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Monday, September 1, 2008

GUSTAV & HANNA

The brutal memories of Katrina, which flooded 80 percent of New Orleans and killed more than 1,600 along the Gulf Coast, led officials to aggressively, insist that everyone in Gustav's path flee from shore. As the storm grew near, the streets of the city were empty — save for National Guardsmen and just about every officer on the city's police force standing watch for looters. In all, nearly 2 million people left south Louisiana, as did tens of thousands from coastal Mississippi, Alabama and southeastern Texas. Even presidential politics took a back seat to the storm, as the Republican Party scaled back its convention plans in deference to Gustav's threat. Mindful of the government's inept response to Katrina, President Bush scrapped his Monday appearance at the convention and instead headed to Texas, where emergency response personnel were getting ready. I guess he does NOT want to screw again. This Hurricane has killed @ least 94 people as it tore through the Caribbean and it will test three years of planning and rebuilding on the Gulf Coast following Katrina's wrath. Billions of dollars were at stake, as Gustav threatened industries ranging from sugar to shipping. If production is significantly interrupted from the region's refineries and offshore oil and gas platforms, price spikes could hit all Americans at the pump. Forecasters had expected Gustav to strengthen further before making landfall around midday, but early Monday they said the storm would hold steady as a Category 3. Katrina also made landfall as a strong Category 3, which carries sustained winds of between 111 mph and 130 mph. The city of Franklin, about 100 miles west of New Orleans, was bracing for a direct hit if Gustav stays on its current track. Dozens of sheriff's deputies, along with state troopers and guardsmen, waited at an emergency operations center inside the courthouse. An estimated three-quarter of the city's roughly 9,000 residents were evacuated for Gustav. For good reason: Three years ago, Hurricane Rita flooded up to 200 homes in the city. Tropical storm-force winds reached the southeastern tip of the state early Monday morning, but local officials said they had not received any distress calls or reports of unexpected flooding. In New Orleans, officials were anxiously watching to see what kind of storm surge the city could face: If forecasts hold, the city could experience a storm surge of only 4 to 6 feet, compared to a surge of 10 to 14 feet at the site of landfall, said Corey Walton, a hurricane support meteorologist with the National Hurricane Center. Katrina, by comparison, brought a storm surge of 25 feet, causing levees to break. While the Army Corps of Engineers has shored up some of the city's levee system since then, fears this time center on the city's West Bank, where levee repairs have not been completed. Fears of another Katrina led Nagin and Gov. Bobby Jindal to order a massive evacuation that succeeded in removing 90 percent of the population from southern Louisiana. It continued late into the evening hours Sunday, with Jindal issuing a final plea for evacuation by the estimated 100,000 people who decided to stay. The final train out of New Orleans left with fewer than 100 people on board, while one of the last buses to make the rounds of the city pulled into Union Station empty. Every officer in the department was on duty as police made their final rounds around 7 p.m. Gustav was the seventh named storm in the Atlantic hurricane season so with us coming into the MOST active time of the season I hope AND pray that all goes well.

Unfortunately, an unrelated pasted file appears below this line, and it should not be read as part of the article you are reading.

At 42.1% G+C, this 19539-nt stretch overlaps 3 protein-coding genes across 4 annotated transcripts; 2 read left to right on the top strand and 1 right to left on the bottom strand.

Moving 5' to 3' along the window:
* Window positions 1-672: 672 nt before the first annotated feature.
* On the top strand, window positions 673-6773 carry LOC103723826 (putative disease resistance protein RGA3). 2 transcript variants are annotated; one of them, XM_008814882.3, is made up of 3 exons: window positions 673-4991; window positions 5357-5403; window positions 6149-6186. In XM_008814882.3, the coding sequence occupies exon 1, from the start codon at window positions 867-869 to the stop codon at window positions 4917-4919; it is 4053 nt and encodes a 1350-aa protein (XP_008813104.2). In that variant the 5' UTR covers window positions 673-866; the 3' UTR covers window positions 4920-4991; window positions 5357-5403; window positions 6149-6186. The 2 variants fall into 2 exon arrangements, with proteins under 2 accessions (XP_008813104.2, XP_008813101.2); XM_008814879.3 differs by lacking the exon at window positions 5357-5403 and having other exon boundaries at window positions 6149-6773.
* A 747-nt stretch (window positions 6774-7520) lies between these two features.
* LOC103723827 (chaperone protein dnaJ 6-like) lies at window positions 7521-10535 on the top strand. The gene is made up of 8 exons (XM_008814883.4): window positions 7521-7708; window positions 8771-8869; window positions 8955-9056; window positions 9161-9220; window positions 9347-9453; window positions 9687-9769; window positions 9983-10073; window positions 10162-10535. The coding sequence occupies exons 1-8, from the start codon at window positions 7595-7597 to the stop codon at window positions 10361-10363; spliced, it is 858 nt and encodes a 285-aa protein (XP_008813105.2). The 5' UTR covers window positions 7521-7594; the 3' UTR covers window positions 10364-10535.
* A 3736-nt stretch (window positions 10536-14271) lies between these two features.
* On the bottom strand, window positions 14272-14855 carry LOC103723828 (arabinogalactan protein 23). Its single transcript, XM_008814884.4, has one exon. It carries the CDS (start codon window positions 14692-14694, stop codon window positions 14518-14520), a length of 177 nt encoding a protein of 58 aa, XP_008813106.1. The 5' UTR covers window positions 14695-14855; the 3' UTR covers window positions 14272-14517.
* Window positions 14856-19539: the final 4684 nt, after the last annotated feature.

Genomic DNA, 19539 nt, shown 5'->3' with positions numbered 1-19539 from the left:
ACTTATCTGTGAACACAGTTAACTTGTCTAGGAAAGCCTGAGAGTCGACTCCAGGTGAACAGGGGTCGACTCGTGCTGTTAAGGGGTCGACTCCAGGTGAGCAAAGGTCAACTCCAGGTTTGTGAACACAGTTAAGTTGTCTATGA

The eighth, Tropical Storm Hanna, was strengthening about 100 miles from the Bahamas. Though a storm's track and intensity are difficult to predict days in advance, long-term projections showed the storm could come ashore along the border of Georgia and South Carolina late in the week. The islands feeling the effects Tropical Storm Hanna as of Sunday were Cat Island, the Exumas, Long Island, Rum Cay, San Salvador, Acklins, Crooked Island, Mayguana, Inagua, Ragged Island, Long Cay and Turks and Caicos Islands. The outer rain bands of the storm were also beginning to affect the Turks and Caicos Islands and islands in the Southeast Bahamas. The latest forecast on Hanna issued at 6:00 p.m. yesterday, outlined that the storm was located 140 miles of Grand Turk, 110 miles northeast of Mayaguana and about 352 miles east southeast of New Providence, according to meteorologists. The met office said Sunday that the storm was moving relatively slow at 10 miles per hour. It was expected to move westward Sunday night and then turn southwest on Tuesday. Therefore, residents in the area were warned AND told to take the necessary precautions to secure their outdoor properties and to pay close attention to the storm.



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